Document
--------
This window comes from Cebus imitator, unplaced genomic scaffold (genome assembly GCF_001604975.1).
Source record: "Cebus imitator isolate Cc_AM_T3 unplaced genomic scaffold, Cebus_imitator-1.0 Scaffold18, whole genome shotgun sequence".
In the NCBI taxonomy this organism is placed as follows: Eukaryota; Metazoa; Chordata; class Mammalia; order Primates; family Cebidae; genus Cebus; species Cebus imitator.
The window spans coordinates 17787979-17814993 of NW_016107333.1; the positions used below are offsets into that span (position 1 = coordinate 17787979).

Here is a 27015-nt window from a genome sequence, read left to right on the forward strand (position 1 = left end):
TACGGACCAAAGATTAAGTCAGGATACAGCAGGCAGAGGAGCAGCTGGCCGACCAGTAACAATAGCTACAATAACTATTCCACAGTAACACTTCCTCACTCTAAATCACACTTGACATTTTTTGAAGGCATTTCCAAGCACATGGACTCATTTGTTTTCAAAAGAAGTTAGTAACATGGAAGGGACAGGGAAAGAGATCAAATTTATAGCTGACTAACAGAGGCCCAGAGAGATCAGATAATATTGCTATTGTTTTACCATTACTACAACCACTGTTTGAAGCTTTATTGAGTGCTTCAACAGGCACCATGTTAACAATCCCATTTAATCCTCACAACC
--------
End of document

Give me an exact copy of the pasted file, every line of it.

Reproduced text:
This window comes from Cebus imitator, unplaced genomic scaffold (genome assembly GCF_001604975.1).
Source record: "Cebus imitator isolate Cc_AM_T3 unplaced genomic scaffold, Cebus_imitator-1.0 Scaffold18, whole genome shotgun sequence".
In the NCBI taxonomy this organism is placed as follows: Eukaryota; Metazoa; Chordata; class Mammalia; order Primates; family Cebidae; genus Cebus; species Cebus imitator.
The window spans coordinates 17787979-17814993 of NW_016107333.1; the positions used below are offsets into that span (position 1 = coordinate 17787979).

Here is a 27015-nt window from a genome sequence, read left to right on the forward strand (position 1 = left end):
TACGGACCAAAGATTAAGTCAGGATACAGCAGGCAGAGGAGCAGCTGGCCGACCAGTAACAATAGCTACAATAACTATTCCACAGTAACACTTCCTCACTCTAAATCACACTTGACATTTTTTGAAGGCATTTCCAAGCACATGGACTCATTTGTTTTCAAAAGAAGTTAGTAACATGGAAGGGACAGGGAAAGAGATCAAATTTATAGCTGACTAACAGAGGCCCAGAGAGATCAGATAATATTGCTATTGTTTTACCATTACTACAACCACTGTTTGAAGCTTTATTGAGTGCTTCAACAGGCACCATGTTAACAATCCCATTTAATCCTCACAACC